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Stop furnishing our roads with clutter

Necessary road signs, railings, lights and other equipment are vital for the safety of motorists and promoting smooth and efficient traffic flow.

However, some local authorities across the country are taking the installation of road signage way too far, leading to untidy streets and confusion galore for motorists who can’t see the wood for the trees, or the road for the road signs….

This so-called ‘street furniture’ issue has caused even the Department for Transport (DfT) to screech to a frustrating halt and call for councils to ‘de-clutter’ streets and roads across the country (within reason, of course).

Communities Secretary Eric Pickles and Transport Secretary Philip Hammond have expressed concern that unnecessary signs, railings and advertising hoardings are damaging the character of the country’s urban spaces.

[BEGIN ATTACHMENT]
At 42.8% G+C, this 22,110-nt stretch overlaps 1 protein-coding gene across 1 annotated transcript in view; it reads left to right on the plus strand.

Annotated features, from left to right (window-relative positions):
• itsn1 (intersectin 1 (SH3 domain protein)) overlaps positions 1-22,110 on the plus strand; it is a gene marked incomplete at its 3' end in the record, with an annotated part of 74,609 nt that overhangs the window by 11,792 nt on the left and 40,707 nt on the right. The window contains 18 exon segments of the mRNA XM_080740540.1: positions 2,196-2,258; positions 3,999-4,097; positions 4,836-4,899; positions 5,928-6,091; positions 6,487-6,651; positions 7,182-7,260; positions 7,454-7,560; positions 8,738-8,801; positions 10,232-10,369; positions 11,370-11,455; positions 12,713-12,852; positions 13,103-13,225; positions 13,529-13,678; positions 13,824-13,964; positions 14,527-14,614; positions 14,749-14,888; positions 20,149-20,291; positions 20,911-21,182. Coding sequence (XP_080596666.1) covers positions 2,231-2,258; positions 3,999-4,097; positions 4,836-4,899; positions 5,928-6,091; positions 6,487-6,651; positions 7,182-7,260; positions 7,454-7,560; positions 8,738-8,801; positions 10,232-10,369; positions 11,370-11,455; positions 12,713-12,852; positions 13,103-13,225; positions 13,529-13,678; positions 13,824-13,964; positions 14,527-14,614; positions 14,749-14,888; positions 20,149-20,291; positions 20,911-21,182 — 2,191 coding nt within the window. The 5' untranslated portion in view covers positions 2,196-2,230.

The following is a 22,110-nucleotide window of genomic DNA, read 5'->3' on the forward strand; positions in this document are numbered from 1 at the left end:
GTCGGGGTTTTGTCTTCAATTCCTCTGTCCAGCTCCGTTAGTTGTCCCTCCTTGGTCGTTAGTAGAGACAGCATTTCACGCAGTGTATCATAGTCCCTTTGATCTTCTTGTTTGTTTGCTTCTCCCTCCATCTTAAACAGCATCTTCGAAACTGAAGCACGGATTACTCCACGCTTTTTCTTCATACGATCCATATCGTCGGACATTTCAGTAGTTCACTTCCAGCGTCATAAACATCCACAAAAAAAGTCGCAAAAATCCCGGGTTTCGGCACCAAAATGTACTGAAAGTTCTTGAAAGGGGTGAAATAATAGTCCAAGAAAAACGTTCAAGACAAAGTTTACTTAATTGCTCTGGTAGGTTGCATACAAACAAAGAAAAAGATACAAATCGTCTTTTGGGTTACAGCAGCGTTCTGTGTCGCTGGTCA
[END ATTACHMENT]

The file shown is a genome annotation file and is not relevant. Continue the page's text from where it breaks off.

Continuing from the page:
Mr Pickles said: “Our streets are losing their English character. We are being overrun by scruffy signs, bossy bollards, patchwork paving and railed off roads, wasting taxpayers’ money that could be better spent on fixing potholes or keeping council tax down. We need to ‘cut the clutter’.

“Too many overly cautious townhall officials are citing safety regulations as the reason for cluttering up our streets with an obstacle course when the truth is very little is dictated by law. Common sense tells us uncluttered streets have a fresher, freer authentic feel, which are safer and easier to maintain.”

One roundabout in Southampton is famous for its 59 traffic lights. However, the local council doesn’t seem to think that’s enough as it plans to install more lights at the Millbrook roundabout to help traffic flow to a new recycling and rubbish park nearby.

Other examples include a parking area for 53 cars in Salisbury with 63 bollards, and Kensington High Street, which had street clutter removed, helping reduce accidents by up to 47 per cent.

What is this addiction to signals?  The Government argues that many local authorities sometimes overdo traffic signs because of a mistaken belief that they are legally required.  However, the Government says that for signs to be most effective, they should be kept to a minimum.

Maybe it is time, as the Communities Secretary says, to ‘cut the clutter’.

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